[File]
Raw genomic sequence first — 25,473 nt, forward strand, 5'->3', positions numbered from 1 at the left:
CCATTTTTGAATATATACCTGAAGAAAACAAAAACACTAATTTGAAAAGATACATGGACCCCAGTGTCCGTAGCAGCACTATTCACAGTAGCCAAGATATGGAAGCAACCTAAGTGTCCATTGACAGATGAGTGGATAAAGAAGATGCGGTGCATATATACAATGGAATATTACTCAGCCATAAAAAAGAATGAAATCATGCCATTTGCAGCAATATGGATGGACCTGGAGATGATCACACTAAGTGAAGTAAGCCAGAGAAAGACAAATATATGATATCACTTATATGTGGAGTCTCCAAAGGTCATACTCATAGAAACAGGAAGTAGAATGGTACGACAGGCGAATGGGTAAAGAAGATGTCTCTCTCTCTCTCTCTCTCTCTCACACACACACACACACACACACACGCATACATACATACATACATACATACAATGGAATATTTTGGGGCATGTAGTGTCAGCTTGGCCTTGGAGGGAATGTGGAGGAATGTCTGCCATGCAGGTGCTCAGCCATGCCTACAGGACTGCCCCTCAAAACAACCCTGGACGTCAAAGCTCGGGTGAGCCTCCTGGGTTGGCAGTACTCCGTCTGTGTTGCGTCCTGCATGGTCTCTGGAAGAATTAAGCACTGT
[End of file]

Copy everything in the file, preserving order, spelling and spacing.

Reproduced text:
Raw genomic sequence first — 25,473 nt, forward strand, 5'->3', positions numbered from 1 at the left:
CCATTTTTGAATATATACCTGAAGAAAACAAAAACACTAATTTGAAAAGATACATGGACCCCAGTGTCCGTAGCAGCACTATTCACAGTAGCCAAGATATGGAAGCAACCTAAGTGTCCATTGACAGATGAGTGGATAAAGAAGATGCGGTGCATATATACAATGGAATATTACTCAGCCATAAAAAAGAATGAAATCATGCCATTTGCAGCAATATGGATGGACCTGGAGATGATCACACTAAGTGAAGTAAGCCAGAGAAAGACAAATATATGATATCACTTATATGTGGAGTCTCCAAAGGTCATACTCATAGAAACAGGAAGTAGAATGGTACGACAGGCGAATGGGTAAAGAAGATGTCTCTCTCTCTCTCTCTCTCTCTCACACACACACACACACACACACACGCATACATACATACATACATACATACAATGGAATATTTTGGGGCATGTAGTGTCAGCTTGGCCTTGGAGGGAATGTGGAGGAATGTCTGCCATGCAGGTGCTCAGCCATGCCTACAGGACTGCCCCTCAAAACAACCCTGGACGTCAAAGCTCGGGTGAGCCTCCTGGGTTGGCAGTACTCCGTCTGTGTTGCGTCCTGCATGGTCTCTGGAAGAATTAAGCACTGT